By Daniel Huff (8th Grade)
In the land of Alanar, there was a young man named Mason. He grew up as the apprentice of the great swordmaster, Bord, a knight who fought in the Dragon Wars: a series of wars where the elves from the North and humans from the South teamed against the dragons and the black dragon king, Taconium. The dragons were created thousands of years ago by humans using dark magic, called Methanic, to alter their bodies. The elves and humans beat the dragons and forced them to retreat to the canyons in the east.
Bord walked up to Mason, with a look of pride in his eyes and asked him, “Are you ready to spar me and leave to join the Imperial Army?”
Mason gave him a look of excitement, fear, and impatientness. “I am ready to become a master in the way of the sword,” he replied. So Bord stood there while Mason charged, swinging his sword. Bord easily dodged and smacked his back with the flat end of the sword, knocking him down. Mason jumped up quickly, and paced around Bord, looking for a weakness in both himself and his master. Then they charged, exchanging blows and parries with their dull-edged swords, swinging back and forth until they heard a mighty roar. They turned and saw a huge black figure flying towards them.
“Dragon!” shouted Bord, who looked terrified at the sight it.
“But the dragons were sent to the canyons!” Mason shouted, already running for the weapons rack for a bow.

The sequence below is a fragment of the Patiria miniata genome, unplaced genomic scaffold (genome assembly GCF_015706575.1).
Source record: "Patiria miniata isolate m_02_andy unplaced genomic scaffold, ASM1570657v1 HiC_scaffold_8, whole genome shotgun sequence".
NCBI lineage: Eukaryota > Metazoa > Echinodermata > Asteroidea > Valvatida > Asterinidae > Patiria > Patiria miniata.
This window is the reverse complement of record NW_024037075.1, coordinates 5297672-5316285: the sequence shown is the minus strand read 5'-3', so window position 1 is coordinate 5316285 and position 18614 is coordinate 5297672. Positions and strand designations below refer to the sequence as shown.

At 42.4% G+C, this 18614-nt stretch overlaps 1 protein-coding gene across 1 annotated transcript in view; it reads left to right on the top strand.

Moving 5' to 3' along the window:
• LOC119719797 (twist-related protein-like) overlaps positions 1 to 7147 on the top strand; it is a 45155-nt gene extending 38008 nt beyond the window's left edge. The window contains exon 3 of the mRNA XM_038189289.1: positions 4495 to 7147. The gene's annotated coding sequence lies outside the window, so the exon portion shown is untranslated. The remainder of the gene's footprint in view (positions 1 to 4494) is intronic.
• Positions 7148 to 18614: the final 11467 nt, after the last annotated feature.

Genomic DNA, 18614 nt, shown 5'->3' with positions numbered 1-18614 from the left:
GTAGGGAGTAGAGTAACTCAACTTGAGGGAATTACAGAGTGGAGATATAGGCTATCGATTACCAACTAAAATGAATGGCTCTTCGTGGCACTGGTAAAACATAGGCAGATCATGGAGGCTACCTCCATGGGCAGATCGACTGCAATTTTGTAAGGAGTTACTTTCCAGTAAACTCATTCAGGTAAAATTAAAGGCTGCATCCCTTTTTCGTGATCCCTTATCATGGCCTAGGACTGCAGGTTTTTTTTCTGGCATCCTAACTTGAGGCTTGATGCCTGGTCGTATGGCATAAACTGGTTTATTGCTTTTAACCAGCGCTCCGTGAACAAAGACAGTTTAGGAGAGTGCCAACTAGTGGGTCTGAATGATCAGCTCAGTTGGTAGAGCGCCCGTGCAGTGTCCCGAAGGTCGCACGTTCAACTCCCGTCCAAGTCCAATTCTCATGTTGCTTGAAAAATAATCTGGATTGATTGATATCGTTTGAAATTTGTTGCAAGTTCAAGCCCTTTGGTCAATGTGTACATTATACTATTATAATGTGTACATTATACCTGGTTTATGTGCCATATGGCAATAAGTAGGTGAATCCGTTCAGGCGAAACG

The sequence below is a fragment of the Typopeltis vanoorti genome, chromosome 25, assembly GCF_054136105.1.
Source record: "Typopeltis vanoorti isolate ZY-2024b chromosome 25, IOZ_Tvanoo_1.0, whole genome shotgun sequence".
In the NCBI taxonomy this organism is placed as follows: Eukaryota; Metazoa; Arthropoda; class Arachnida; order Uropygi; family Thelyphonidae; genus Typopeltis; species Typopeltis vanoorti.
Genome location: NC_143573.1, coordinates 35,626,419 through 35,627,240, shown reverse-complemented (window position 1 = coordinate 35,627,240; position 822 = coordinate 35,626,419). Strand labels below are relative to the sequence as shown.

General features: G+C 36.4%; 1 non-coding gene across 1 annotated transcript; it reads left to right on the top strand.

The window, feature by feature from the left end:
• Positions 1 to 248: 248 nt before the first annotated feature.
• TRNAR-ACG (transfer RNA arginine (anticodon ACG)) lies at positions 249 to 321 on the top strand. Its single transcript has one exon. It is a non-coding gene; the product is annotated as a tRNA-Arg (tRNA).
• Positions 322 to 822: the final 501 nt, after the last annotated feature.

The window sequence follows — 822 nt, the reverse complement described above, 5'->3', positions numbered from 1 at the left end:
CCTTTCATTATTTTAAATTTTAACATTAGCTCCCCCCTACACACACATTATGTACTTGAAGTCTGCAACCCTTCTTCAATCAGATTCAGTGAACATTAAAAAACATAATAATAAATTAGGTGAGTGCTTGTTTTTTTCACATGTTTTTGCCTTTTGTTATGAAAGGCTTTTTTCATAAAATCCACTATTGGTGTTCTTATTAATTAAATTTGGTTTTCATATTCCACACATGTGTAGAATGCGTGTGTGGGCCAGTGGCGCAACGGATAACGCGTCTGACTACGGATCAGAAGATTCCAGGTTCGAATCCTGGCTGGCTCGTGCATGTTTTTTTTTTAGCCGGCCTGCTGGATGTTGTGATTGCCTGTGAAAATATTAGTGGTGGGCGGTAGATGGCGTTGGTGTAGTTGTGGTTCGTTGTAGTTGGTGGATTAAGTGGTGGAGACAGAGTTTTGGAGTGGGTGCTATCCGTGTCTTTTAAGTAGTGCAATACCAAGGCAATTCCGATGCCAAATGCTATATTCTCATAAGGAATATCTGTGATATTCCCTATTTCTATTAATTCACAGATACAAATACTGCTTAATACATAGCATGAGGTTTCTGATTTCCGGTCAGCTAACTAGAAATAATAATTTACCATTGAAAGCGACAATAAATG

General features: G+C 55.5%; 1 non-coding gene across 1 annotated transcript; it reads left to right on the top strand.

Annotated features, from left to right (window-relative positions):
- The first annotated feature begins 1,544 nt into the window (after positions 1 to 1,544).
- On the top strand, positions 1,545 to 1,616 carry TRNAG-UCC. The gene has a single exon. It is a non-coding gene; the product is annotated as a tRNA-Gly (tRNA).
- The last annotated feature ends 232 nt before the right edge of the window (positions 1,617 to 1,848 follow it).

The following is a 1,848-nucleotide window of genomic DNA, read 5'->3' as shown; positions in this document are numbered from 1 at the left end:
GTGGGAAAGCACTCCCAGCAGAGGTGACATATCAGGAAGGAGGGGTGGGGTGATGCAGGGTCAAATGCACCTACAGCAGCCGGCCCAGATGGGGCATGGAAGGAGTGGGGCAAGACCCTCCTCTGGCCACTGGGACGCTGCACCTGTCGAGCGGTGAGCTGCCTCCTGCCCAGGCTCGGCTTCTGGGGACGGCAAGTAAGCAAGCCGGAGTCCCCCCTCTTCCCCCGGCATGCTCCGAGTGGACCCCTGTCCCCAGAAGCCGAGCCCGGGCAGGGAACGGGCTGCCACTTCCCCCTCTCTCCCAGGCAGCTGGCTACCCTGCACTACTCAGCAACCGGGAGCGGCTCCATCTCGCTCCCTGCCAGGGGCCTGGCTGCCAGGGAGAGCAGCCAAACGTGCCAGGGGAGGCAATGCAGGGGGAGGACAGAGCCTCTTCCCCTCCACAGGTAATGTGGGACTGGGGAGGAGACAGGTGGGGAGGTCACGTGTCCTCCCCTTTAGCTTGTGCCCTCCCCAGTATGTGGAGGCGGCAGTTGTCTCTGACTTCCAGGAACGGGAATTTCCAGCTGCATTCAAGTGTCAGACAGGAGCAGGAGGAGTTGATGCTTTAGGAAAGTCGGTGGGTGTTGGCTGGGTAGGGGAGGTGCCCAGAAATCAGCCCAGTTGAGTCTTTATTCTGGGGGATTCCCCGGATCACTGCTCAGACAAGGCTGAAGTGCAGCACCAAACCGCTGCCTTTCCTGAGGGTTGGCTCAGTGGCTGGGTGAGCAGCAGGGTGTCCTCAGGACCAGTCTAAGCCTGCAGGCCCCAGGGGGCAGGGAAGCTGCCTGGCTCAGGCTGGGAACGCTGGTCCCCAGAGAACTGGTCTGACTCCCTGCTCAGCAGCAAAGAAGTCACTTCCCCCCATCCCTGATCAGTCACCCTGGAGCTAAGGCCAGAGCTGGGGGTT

“Mason, go get a obsidian-tipped arrow and a crossbow from the armory! Hurry, we will have to find a chink in the dragon’s armor. So he ran to the armory, a huge shed with metal shelves of weapons; it even had a cannon. Mason headed to the bows and grabbed what he needed.
The dragon was already in the courtyard when he got back, its shiny black scales were sharp as knives, its teeth and claws were mighty spears, and it had deep red eyes, darker than the crimson blood of the mighty foe’s prey. He handed Bord the weapons, and stood back to watch. Bord knocked the arrow and aimed at the eyes. The dragon was not a dumb beast at all, but rather a genius with the knowledge of its parents, as dragons inherit the memories of ancestors. Before the sword master could fire, the dragon blew molten flames, hotter than the lava of Mount Vesuvius, at Bord. The man was swallowed by the flames, and burned to something past ashes.
The dragon turned for Mason, and Mason ran towards the armory, thinking about a weapon to use against it. Mason got there and saw the cannon. He grabbed a metal ball, put it in, and aimed for the dragon’s wing, which was spread so the dragon could show off before eating the young swordsman. Mason lit the fuse, and the cannon fired, ripping a hole in the once beautiful wing. Black blood streamed out from all of the edges of the jagged hole. The dragon looked at Mason and growled, “You may have defeated me this time, but there are thousands of us now, and every one of us is worth 100 of you.”
Then the dragon hobbled off, and Mason sat down and wept. He wept for his master and for the world.